I just started a new experimental project in my division which will attempt to integrate application-use and development efforts across different teams.

Problem: In the kick-off meeting today I discovered that two of the five managers I will be working with each have a distinct top-down or bottom-up approach. The one guy only talks about an integrated vision, process model, role-hierarchy, ...; the other about use-cases, business expectations for next month, ...

I am prepared to act the counter part for them when working individually, so that I pull them both towards the center by asking the Top-Down guy what his expected benefits for day-to-day business are, and by asking the Bottom-Up guy how he plans to control integration with the other teams.

But when we're in a meeting, I don't know how to keep them from circling around each other a la win by changing the point of view of the argument. I can't counter them in a controlled fashion, since they already counter each other, albeit in the form of provocation and not sincere questions. After asking my sponsor, I was told that they apparently do come to an agreement after circling around each other often enough. They are both nice guys, just have opposite ways of working.

Any suggestions how I can effectively moderate between these two legitimate approaches in meetings, so that we can concentrate on the topic instead of listening to these two for hours on end, saying things that are correct but don't help us move forward? Needless to say, I don't have any authority over them - I feel I can only get them to think in a common direction by asking the right questions addressed at both of them - but I'm having trouble thinking up of a convincing approach.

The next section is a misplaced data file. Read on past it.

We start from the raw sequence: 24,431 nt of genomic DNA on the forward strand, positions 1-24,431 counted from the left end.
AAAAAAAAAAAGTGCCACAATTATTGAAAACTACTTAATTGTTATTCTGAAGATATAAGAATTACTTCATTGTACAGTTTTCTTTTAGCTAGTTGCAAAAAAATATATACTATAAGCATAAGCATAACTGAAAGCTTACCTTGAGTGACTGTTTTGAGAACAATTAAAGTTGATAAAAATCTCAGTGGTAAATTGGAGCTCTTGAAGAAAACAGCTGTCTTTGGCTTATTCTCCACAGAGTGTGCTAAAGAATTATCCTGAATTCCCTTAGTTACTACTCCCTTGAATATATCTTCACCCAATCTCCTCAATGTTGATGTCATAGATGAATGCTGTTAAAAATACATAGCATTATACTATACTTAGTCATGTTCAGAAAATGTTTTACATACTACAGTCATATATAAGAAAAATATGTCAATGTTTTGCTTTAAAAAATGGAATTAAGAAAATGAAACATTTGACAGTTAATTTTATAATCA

Any help, ideas, or experience would be appreciated.

2 Answers 2


If you are talking about how to manage effective meetings, your best bet is to call out when what the two managers are contributing isn't adding value. You can do this by politely taking the first opportunity (when they pause to catch their breath?) to ask them to take their discussion offline and come back to the next meeting with a recommendation. Facilitate their offline discussion if you have to, but at least then you only waste your time and not everyone else's.

If your question is a more global one, top-down and bottom-up approaches are IMO appropriate at different points in a project lifecycle. Initially you need a top-down/holistic approach to define big-picture questions like Vision, Project Product, Success Measures, etc. As the project progresses and the team gets into the devilish details of how to develop the project product you will move more into a bottom-up mode and the top-down piece will go into the background, but you still need this to provide overall guidance.


This is a facilitation problem. It is not an issue between the different approaches. I would suspect you have other issues in your meetings, too, if you do not have a strong facilitator running the meetings.

Different mental models are valuable. You do not want to squash it. Deploy a strong facilitator role in these meetings, somebody that knows how to read the room, maintain the rules, and keep the meeting flowing. Remember that the leader of the meeting is NOT the facilitator. And because you are asking this question about methods to moderate, it sounds like you do not have the resident knowledge and skill set for this role.

Find this person on your team or hire him/her. The role will pay for itself eventually.

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